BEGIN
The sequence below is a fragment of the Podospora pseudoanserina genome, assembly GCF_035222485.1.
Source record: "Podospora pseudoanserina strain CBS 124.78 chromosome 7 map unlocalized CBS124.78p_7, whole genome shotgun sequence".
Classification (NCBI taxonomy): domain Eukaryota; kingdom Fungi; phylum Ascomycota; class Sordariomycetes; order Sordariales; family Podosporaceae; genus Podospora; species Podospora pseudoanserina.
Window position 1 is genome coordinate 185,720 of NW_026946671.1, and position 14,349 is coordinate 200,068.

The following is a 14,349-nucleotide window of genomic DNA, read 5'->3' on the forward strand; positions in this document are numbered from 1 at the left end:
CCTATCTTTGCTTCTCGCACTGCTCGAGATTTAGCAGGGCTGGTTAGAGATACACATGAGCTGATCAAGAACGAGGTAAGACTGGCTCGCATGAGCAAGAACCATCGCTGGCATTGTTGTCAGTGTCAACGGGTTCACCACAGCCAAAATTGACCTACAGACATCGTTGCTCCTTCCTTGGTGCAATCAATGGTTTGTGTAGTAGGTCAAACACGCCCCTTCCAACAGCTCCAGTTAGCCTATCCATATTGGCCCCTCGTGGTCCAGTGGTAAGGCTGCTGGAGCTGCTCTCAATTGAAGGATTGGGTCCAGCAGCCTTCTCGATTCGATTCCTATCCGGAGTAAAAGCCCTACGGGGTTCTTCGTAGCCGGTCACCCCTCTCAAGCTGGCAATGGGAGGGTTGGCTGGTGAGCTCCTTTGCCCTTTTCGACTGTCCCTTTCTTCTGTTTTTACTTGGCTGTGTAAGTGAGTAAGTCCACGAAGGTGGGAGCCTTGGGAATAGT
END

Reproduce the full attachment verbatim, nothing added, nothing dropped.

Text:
The sequence below is a fragment of the Podospora pseudoanserina genome, assembly GCF_035222485.1.
Source record: "Podospora pseudoanserina strain CBS 124.78 chromosome 7 map unlocalized CBS124.78p_7, whole genome shotgun sequence".
Classification (NCBI taxonomy): domain Eukaryota; kingdom Fungi; phylum Ascomycota; class Sordariomycetes; order Sordariales; family Podosporaceae; genus Podospora; species Podospora pseudoanserina.
Window position 1 is genome coordinate 185,720 of NW_026946671.1, and position 14,349 is coordinate 200,068.

The following is a 14,349-nucleotide window of genomic DNA, read 5'->3' on the forward strand; positions in this document are numbered from 1 at the left end:
CCTATCTTTGCTTCTCGCACTGCTCGAGATTTAGCAGGGCTGGTTAGAGATACACATGAGCTGATCAAGAACGAGGTAAGACTGGCTCGCATGAGCAAGAACCATCGCTGGCATTGTTGTCAGTGTCAACGGGTTCACCACAGCCAAAATTGACCTACAGACATCGTTGCTCCTTCCTTGGTGCAATCAATGGTTTGTGTAGTAGGTCAAACACGCCCCTTCCAACAGCTCCAGTTAGCCTATCCATATTGGCCCCTCGTGGTCCAGTGGTAAGGCTGCTGGAGCTGCTCTCAATTGAAGGATTGGGTCCAGCAGCCTTCTCGATTCGATTCCTATCCGGAGTAAAAGCCCTACGGGGTTCTTCGTAGCCGGTCACCCCTCTCAAGCTGGCAATGGGAGGGTTGGCTGGTGAGCTCCTTTGCCCTTTTCGACTGTCCCTTTCTTCTGTTTTTACTTGGCTGTGTAAGTGAGTAAGTCCACGAAGGTGGGAGCCTTGGGAATAGT